iPhone XS and XS Max Battery Life: The Results Are In

Update Sept. 28: We've updated this story with a new battery result for the older iPhone X and additional context around Apple's iPhone XS battery life claims.

If you really care about battery life and you're in the market for a new iPhone, we would opt for the iPhone XS Max over the iPhone XS. Apple's 6.5-inch flagship lasted nearly an hour longer on a charge than its smaller, 5.8-inch sibling.

On the fence between Android and iOS? You can get considerably better endurance from Android phones, especially those with larger batteries.

iPhone XS and iPhone XS Max: Their Battery Life vs. Competition's

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PhoneBattery Life (Hours: Minutes)
iPhone XS Max10:38
iPhone XS9:41
iPhone X
Huawei P20 Pro 14:13
Google Pixel 2 XL12:09
Galaxy Note 911:16
OnePlus 610:33
Smartphone Average9:48
HTC U12+9:13
LG G7 ThinQ8:35

We put the iPhone XS and XS Max through the Tom's Guide Battery Test, which involves continuous web surfing at 150 nits of screen brightness. For this test, we turn Auto-Brightness off and True Tone off in the display settings.

To ensure consistency, we run all of our phone battery tests on T-Mobile's network, and we ensure that the phones have full signal strength by using a signal booster called the T-Mobile 4G LTE CellSpot. In other words, this is as close to ideal conditions as we can get while keeping everything repeatable.

The iPhone XS Max turned in a run time of 10 hours and 38 minutes, which is well above the smartphone category average of 9:48. However, the iPhone XS lasted for just 9:41, which is slightly below the average.

Last year's iPhone X lasted 10:49 on the same test, despite claims from Apple that the iPhone XS was supposed to last 30 minutes longer. However, that claim is based not on web surfing but a mix of real-world activities a given user might do throughout the day.

Interestingly, when we ran the older iPhone X through our battery test again, it achieved a runtime of 9 hours and 51 minutes. That's still better than this year's iPhone XS, but not by much.

MORE: Smartphones with the Longest Battery Life

Why the big drop year over year? Part of it could be the age of the phone, but the battery capacity said 100 percent in the battery health settings of the handset. It could be that the same websites we used in last year's test have injected more Javascript and other code on their pages, which could place more stress on the phones.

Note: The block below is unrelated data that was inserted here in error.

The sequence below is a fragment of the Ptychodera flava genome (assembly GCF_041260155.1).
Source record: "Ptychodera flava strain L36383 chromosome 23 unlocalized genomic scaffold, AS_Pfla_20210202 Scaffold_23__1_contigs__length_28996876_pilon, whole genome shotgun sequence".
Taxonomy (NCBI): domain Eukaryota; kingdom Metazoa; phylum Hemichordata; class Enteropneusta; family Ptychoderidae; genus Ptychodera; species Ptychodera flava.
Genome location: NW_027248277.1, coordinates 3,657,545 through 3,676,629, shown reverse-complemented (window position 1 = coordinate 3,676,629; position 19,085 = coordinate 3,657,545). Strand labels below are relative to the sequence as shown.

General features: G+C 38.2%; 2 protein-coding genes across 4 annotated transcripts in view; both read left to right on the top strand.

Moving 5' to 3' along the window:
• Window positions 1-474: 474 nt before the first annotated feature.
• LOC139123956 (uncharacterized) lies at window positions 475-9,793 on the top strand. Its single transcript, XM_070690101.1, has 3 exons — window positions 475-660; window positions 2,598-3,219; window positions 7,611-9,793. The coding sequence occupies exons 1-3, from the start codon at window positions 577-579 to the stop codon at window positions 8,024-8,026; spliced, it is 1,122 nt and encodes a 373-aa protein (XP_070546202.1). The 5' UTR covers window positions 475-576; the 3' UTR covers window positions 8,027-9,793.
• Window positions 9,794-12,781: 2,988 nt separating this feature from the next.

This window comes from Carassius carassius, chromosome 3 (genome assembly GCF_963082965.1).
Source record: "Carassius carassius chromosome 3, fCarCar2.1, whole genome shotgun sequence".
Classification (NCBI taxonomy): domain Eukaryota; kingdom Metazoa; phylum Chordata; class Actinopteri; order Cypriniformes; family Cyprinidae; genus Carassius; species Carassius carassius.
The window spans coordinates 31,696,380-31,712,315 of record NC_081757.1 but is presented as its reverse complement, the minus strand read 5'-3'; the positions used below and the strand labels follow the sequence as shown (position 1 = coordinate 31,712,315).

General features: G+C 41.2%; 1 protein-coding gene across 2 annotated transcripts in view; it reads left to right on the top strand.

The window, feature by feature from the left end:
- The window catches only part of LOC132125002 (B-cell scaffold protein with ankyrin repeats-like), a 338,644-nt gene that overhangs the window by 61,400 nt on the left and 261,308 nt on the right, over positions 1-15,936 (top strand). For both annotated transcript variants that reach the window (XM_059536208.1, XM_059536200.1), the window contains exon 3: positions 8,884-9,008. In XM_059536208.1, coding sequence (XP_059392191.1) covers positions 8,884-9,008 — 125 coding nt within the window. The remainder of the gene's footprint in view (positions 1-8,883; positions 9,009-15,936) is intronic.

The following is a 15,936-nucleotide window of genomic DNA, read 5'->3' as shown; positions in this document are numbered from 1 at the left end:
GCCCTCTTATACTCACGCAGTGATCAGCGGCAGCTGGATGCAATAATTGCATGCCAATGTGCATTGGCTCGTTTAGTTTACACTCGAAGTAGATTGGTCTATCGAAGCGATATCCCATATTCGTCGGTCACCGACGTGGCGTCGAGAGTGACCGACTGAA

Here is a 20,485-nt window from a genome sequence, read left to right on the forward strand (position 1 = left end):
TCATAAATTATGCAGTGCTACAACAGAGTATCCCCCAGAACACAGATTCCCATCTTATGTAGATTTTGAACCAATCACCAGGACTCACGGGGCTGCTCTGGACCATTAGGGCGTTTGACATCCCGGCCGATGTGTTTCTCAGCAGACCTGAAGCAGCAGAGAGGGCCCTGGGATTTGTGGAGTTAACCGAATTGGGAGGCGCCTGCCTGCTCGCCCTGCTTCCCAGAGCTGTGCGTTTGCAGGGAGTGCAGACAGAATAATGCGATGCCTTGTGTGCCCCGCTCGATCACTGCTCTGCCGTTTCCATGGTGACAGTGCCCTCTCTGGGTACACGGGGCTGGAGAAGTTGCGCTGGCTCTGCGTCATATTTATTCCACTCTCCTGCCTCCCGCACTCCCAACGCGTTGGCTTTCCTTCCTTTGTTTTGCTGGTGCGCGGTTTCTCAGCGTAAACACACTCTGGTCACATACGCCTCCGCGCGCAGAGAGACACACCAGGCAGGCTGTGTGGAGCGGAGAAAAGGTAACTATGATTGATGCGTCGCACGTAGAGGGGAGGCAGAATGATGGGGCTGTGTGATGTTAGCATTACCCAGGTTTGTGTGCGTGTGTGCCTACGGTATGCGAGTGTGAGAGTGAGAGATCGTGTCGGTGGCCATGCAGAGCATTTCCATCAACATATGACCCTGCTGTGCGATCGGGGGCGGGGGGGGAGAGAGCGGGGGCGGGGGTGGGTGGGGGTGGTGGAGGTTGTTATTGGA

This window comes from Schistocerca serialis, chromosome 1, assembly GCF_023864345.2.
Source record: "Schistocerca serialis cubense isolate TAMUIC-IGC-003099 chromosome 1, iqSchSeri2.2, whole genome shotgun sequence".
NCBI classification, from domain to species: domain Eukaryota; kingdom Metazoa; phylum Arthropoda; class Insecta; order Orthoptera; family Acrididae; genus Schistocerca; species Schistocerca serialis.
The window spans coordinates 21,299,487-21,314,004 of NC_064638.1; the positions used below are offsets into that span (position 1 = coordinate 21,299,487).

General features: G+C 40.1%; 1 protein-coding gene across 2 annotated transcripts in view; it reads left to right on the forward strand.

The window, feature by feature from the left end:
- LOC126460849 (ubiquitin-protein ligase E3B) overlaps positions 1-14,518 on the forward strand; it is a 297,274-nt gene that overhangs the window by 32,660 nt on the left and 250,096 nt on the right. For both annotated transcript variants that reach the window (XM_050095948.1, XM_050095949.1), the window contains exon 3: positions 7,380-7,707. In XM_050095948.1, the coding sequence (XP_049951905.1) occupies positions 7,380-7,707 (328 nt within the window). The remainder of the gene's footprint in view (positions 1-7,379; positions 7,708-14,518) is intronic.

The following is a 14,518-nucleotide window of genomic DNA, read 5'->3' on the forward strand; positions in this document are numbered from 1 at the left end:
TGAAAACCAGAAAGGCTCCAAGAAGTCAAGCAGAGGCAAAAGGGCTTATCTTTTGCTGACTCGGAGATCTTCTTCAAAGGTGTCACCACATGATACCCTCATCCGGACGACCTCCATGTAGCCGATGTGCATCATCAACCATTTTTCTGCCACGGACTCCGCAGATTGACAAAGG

Both new iPhones beat certain Android phones, such as the HTC U12+ (9:13) and LG G7 ThinQ (8:35), but they were outclassed by other Android flagships in this category.

Google's Pixel 2, for example, lasted 12 hours and 9 minutes on our test, while the Huawei P20 Pro endured for more than 14 hours. The Galaxy Note 9, which packs a 4,000-mAh battery, lasted a very good 11:16, which is nearly 40 minutes longer than the iPhone XS Max lasted.

Based on a recent teardown, the iPhone XS has a relatively small battery compared to most Android phones, at 2,659 mAh, which is smaller than the 2,716-mAh battery in last year's iPhone X. The iPhone XS reportedly packs a beefier, 3,179-mAh battery, but that's still less than what most Android flagships have, ranging from 3,500 to 4,000 mAh.

To be fair, the size of the battery is only one factor in a phone's battery life. The software, processor and other aspects also come into play. In fact, the 7-nanometer A12 Bionic chip in the new iPhones has four efficiency cores that are designed to be up to 50 percent more efficient than the A11 Bionic.

But based on our results, the iPhone XS and iPhone XS Max don't have the staying power of the best Android phones when it comes to our web surfing test.

Credit: Tom's Guide

Mark Spoonauer

Mark Spoonauer is the global editor in chief of Tom's Guide and has covered technology for over 20 years. In addition to overseeing the direction of Tom's Guide, Mark specializes in covering all things mobile, having reviewed dozens of smartphones and other gadgets. He has spoken at key industry events and appears regularly on TV to discuss the latest trends, including Cheddar, Fox Business and other outlets. Mark was previously editor in chief of Laptop Mag, and his work has appeared in Wired, Popular Science and Inc. Follow him on Twitter at @mspoonauer.